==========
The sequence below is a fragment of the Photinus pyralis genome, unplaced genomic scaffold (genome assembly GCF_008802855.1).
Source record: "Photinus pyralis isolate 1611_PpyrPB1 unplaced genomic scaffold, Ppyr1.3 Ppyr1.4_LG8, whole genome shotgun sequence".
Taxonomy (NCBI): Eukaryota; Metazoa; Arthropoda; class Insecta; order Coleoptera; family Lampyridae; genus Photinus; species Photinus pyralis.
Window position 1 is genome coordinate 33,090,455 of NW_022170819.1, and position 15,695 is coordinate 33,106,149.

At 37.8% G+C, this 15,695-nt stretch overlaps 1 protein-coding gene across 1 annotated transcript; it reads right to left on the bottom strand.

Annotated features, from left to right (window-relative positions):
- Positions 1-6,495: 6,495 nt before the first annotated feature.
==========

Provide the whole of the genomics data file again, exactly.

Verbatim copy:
The sequence below is a fragment of the Photinus pyralis genome, unplaced genomic scaffold (genome assembly GCF_008802855.1).
Source record: "Photinus pyralis isolate 1611_PpyrPB1 unplaced genomic scaffold, Ppyr1.3 Ppyr1.4_LG8, whole genome shotgun sequence".
Taxonomy (NCBI): Eukaryota; Metazoa; Arthropoda; class Insecta; order Coleoptera; family Lampyridae; genus Photinus; species Photinus pyralis.
Window position 1 is genome coordinate 33,090,455 of NW_022170819.1, and position 15,695 is coordinate 33,106,149.

At 37.8% G+C, this 15,695-nt stretch overlaps 1 protein-coding gene across 1 annotated transcript; it reads right to left on the bottom strand.

Annotated features, from left to right (window-relative positions):
- Positions 1-6,495: 6,495 nt before the first annotated feature.